In December 2004, Apple filed a lawsuit in Santa Clara county against unnamed individuals who allegedly leaked information about new Apple products to several online news sites, including AppleInsider and PowerPage. The articles at issue concerned a FireWire audio interface for GarageBand, codenamed "Asteroid" or "Q7." In addition, Apple filed a separate trade secret suit against Think Secret on January 4, 2004.
Apple is seeking information from these news sites regarding the identities of the sites' sources, and has subpoenaed Nfox.com, the email service provider for PowerPage, for email messages that may identify the confidential source.
EFF, along with co-counsel Thomas Moore III and Richard Wiebe, are representing the online journalists to protect their anonymous sources.
EFF opposes Apple's discovery because the confidentiality of the media's sources and unpublished information are critical means for journalists of all stripes to acquire information and communicate it to the public. Because today's online journalists frequently depend on confidential sources to gather material, their ability to promise confidentiality is essential to maintaining the strength of independent media. Furthermore, the protections required by the First Amendment are necessary regardless of whether the journalist uses a third party for communications.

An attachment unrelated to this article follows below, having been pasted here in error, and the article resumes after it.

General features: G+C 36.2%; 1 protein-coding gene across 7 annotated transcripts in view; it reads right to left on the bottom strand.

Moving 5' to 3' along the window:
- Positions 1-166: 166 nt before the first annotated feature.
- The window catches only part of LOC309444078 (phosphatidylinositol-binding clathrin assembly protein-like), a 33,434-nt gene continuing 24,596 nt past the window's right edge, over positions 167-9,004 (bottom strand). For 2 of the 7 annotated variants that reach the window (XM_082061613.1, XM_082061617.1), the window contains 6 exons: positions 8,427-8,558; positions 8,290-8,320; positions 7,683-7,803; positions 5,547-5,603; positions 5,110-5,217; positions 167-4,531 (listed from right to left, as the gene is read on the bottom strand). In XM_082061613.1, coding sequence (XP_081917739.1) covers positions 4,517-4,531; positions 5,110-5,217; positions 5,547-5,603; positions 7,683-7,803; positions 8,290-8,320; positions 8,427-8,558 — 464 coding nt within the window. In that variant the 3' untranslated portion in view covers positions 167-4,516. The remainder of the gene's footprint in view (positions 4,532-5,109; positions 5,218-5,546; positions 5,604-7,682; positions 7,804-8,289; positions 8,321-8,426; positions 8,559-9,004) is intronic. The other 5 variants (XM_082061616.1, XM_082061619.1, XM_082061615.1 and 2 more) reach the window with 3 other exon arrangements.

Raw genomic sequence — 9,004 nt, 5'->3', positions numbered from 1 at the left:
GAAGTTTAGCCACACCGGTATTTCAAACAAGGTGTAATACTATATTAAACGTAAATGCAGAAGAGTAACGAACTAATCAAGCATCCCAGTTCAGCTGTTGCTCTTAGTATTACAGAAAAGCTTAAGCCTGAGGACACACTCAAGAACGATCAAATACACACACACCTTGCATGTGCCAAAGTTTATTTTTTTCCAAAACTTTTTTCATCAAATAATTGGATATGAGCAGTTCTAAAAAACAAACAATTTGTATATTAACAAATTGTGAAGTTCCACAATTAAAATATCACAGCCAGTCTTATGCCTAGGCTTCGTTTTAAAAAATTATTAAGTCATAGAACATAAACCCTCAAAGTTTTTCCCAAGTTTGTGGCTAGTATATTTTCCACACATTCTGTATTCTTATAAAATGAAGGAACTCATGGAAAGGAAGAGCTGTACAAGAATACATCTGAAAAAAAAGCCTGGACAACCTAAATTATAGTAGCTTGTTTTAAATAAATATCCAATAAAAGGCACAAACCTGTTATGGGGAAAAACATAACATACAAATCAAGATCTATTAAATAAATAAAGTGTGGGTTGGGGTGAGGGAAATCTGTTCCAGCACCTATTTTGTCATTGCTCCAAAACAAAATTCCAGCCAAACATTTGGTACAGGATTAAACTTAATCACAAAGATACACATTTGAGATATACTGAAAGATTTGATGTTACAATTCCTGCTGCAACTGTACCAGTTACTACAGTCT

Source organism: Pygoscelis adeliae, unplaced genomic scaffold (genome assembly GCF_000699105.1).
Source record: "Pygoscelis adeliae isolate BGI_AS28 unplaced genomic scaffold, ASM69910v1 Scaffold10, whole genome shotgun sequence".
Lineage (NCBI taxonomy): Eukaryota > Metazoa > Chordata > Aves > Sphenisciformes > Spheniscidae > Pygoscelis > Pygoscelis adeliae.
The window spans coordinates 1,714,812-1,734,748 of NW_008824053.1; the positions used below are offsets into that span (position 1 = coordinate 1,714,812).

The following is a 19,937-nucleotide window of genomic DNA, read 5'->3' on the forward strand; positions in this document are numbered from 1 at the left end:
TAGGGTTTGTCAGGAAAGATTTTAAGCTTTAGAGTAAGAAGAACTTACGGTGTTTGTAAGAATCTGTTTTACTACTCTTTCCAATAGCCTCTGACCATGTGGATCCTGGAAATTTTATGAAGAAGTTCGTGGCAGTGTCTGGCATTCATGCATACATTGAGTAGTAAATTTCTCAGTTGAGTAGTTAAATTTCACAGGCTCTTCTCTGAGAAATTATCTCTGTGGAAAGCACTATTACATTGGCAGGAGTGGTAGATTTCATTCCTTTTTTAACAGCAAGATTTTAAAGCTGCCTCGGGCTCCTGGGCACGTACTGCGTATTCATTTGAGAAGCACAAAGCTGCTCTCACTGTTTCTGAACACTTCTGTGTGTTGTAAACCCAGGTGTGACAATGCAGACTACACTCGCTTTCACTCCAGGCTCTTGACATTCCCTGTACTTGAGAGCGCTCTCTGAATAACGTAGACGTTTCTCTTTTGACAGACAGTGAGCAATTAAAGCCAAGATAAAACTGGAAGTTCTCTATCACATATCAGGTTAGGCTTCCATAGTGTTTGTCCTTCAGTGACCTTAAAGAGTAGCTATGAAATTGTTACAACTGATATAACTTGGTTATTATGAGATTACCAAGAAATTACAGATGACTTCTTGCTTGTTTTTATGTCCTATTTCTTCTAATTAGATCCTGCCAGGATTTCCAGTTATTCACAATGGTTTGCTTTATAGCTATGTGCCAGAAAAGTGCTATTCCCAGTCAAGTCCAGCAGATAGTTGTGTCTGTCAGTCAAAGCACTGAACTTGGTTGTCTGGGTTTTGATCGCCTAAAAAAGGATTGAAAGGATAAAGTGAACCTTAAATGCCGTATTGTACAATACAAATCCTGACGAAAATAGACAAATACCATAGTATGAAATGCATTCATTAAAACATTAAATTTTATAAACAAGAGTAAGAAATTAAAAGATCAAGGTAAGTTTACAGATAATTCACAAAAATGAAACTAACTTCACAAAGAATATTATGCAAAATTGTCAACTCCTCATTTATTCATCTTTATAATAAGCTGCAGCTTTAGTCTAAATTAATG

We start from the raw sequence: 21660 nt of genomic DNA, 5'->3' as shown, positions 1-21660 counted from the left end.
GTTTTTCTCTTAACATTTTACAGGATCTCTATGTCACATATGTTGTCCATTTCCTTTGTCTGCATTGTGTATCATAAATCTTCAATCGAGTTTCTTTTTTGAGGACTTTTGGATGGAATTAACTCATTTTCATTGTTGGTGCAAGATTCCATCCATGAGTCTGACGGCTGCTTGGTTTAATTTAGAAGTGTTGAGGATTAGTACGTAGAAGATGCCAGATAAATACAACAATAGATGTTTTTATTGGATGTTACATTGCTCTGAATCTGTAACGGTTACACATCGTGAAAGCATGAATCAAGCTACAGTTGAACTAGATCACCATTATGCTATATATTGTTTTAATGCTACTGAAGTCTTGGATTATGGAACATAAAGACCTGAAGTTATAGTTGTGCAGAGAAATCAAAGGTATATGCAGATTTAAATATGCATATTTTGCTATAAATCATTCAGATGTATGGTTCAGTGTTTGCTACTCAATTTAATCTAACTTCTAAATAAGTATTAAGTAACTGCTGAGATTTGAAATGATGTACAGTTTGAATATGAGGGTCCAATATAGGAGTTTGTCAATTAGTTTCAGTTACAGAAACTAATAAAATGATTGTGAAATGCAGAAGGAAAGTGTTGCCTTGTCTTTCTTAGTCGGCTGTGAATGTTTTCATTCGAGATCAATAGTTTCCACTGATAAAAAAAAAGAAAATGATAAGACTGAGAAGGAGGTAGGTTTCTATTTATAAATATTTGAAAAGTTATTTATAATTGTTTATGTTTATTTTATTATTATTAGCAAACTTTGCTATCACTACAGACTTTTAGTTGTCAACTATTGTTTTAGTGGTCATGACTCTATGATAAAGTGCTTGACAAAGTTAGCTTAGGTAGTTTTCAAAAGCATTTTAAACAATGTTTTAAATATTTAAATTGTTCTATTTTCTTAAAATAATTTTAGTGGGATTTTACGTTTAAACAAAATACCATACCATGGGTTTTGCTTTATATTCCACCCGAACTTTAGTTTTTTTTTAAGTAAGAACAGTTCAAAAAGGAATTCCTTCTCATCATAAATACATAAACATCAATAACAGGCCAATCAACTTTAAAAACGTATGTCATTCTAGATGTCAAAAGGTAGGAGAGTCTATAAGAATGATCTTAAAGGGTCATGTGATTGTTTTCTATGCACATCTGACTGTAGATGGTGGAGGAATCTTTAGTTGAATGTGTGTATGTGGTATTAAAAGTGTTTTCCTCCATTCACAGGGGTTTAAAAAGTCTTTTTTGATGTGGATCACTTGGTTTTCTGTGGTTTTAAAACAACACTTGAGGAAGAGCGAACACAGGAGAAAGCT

This is the amicus curiae brief of: jack m balkin, the center for individual freedom, julian dibbell, feedster, inc., the first amendment project, A. micheal froomkin, gawker media, inc., gothamist, LLC, Groklaw, happy mutants, LLC, ben hammersley, joichi ito, joel johnsong, kimberly a kralowec, lawmeme, rebecca mackinnon, joshua micah marshall, the media bloggers association, markos moulitsas, reporters withouth borders, glenn harlan reynolds, peter rojas, jay rosen, scott rosenberg, doc searls, silicon valley watcher, kevin sites, and eugene volokh in support of petitioners.